Google feeds India and China from data centres next door

Thursday, 12 December 2013 00:00 -     - {{hitsCtrl.values.hits}}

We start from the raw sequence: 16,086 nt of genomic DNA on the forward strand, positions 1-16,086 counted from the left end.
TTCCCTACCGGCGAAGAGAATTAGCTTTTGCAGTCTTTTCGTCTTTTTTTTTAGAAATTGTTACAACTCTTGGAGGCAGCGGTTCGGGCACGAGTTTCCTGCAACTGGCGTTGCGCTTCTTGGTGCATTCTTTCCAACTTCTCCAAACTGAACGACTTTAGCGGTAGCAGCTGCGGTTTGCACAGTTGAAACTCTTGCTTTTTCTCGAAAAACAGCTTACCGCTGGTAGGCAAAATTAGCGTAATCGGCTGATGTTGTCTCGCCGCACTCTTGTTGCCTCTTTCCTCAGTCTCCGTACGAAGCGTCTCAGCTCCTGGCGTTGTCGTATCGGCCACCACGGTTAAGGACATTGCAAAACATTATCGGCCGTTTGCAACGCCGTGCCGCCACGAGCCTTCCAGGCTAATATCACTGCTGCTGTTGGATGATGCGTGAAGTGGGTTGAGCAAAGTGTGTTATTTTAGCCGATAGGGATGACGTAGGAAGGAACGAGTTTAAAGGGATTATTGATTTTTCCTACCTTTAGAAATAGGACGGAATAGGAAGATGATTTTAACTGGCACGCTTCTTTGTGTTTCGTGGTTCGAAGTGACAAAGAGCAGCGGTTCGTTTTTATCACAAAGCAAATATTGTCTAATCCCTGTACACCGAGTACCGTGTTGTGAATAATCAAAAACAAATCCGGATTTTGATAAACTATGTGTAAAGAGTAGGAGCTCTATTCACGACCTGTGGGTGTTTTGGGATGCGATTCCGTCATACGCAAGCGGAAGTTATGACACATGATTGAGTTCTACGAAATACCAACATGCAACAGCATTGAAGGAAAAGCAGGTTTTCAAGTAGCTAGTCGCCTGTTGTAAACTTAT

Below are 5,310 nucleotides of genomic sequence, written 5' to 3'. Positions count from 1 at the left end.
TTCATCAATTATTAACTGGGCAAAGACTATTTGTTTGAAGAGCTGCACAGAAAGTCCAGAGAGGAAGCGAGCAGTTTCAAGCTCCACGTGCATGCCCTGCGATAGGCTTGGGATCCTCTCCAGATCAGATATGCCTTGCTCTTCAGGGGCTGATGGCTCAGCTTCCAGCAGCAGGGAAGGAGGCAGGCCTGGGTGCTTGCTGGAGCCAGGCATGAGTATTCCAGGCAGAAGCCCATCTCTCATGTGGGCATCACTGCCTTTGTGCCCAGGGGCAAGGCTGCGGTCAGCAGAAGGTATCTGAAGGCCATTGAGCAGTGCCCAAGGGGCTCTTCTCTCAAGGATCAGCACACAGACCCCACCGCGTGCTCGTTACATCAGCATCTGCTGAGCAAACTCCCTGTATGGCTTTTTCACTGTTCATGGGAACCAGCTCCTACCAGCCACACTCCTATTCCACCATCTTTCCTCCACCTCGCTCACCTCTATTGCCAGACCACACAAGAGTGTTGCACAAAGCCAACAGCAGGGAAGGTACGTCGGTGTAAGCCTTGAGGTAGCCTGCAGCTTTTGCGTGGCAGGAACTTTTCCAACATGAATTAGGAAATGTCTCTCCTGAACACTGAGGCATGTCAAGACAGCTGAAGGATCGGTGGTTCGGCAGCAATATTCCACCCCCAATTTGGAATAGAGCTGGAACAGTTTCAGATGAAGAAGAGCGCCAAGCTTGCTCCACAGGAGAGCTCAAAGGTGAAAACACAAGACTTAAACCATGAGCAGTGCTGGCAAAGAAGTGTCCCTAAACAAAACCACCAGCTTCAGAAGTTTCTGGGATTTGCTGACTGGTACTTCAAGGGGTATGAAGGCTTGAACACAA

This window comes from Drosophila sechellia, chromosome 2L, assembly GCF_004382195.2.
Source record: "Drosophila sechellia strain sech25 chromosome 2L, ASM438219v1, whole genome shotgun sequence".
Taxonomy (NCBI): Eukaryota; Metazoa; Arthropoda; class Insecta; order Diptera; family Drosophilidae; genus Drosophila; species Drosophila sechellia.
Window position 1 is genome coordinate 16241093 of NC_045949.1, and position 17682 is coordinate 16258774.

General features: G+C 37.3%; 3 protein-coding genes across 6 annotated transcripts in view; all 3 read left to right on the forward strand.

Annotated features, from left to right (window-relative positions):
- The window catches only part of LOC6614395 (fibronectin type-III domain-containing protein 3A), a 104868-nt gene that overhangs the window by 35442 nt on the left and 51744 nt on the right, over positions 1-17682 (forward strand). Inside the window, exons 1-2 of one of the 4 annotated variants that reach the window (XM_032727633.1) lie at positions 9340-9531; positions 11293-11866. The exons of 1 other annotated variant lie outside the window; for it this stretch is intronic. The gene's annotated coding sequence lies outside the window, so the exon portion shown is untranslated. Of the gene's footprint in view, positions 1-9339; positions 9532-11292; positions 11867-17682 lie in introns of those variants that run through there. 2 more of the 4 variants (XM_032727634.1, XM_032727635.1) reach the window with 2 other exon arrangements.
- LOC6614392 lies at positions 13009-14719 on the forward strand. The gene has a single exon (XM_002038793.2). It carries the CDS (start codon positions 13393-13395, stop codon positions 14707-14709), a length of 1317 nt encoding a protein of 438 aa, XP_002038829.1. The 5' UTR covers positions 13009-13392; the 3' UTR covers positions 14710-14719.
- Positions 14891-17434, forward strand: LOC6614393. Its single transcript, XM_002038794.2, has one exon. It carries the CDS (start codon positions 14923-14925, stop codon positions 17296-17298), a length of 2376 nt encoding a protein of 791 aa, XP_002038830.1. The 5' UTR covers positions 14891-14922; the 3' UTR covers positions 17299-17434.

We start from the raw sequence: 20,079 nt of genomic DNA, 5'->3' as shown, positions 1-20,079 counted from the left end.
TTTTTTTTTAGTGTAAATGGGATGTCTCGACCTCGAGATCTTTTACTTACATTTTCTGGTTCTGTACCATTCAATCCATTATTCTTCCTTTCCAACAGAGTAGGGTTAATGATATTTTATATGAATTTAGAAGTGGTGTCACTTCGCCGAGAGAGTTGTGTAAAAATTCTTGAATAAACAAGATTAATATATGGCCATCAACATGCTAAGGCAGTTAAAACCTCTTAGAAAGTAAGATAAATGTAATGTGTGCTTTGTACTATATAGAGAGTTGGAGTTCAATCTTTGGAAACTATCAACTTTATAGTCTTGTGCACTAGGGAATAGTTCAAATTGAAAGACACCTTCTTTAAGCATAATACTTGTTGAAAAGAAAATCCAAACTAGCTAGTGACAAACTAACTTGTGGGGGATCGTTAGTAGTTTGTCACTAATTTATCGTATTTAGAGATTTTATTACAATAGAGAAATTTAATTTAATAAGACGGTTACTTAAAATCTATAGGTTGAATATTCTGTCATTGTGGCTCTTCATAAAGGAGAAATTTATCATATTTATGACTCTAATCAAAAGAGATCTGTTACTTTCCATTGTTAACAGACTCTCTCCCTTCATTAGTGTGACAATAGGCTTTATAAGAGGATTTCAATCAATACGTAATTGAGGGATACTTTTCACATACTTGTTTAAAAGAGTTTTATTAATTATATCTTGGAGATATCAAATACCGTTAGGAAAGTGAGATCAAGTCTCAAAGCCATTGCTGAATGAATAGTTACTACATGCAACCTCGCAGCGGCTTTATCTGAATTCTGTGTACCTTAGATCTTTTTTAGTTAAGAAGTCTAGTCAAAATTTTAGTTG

Reuters: Google Inc opened its first two data centres in Asia on Wednesday to cater to the world’s fastest growing consumer technology markets, but the company has no plans to open one in China or India. Choosing Taiwan and Singapore instead illustrates the problem that tech companies face in trying to feed data demand in the world’s two most populous countries: With regulations in flux in India and cyberspace censorship in China, Google had to look next door. Mobile data traffic in emerging Asia-Pacific countries will likely rise 68% in 2014, well ahead of the global growth rate of 48% and the fastest growing region in the world, according to Analysys Mason, a research consultancy. Tech companies normally try to keep data centres as close to the customer base as possible because distance hurts speed. “While we’ve been busy building, the growth in Asia’s Internet has been amazing. The number of Internet users in India doubled, from 100 million to 200 million. It took six years to achieve that milestone in the U.S.,” Google’s Vice President of Data Centres, Joe Kava, said in a statement. “And this growth probably won’t slow for some time, since the majority of people that have yet to come online also happen to live in Asia,” he said. Kava said the cost of building the centres was one consideration for locating in Taiwan, but things like data privacy policies, a highly trained workforce and network infrastructure were equally important. “It’s no secret that the Taiwanese ecosystem for technology companies is outstanding,” he told reporters. “Being close to the technology companies will give us opportunity to further some of our partnerships” in Taiwan. The importance of a country’s data policies was highlighted by the way Google opened its centres in Taiwan and Singapore and its decision to double spending in Taiwan to $600 million compared to $120 million in Singapore. While Google brought out executives and media to celebrate its Taiwan opening on Wednesday, the Singapore launch received no such fanfare. The company has expressed concern over a Singapore regulation announced in May that requires certain websites that regularly report on Singapore to be licensed, put up a S$50,000 performance bond and take down within 24 hours any content that authorities deemed objectionable. Singaporean opinion news site Breakfast Network effectively shut down this week as a result, saying the “demand to register has created a wrinkle in our barely formed plans to become a sustainable and professional outfit”. Google also announced it abandoned plans to build a third data centre in Hong Kong, citing primarily a lack of land. Taiwan, Hong Kong and Singapore are all popular with global tech companies because they boast well-established privacy laws, reliable power and fibre broadband infrastructure, and skilled workforces, all essential to operating data centres. Apple Inc, Inc and Microsoft Corp are also building data centres in Asia in Singapore, Hong Kong and Tokyo. But the real appeal is the giant number of Internet users in China and India.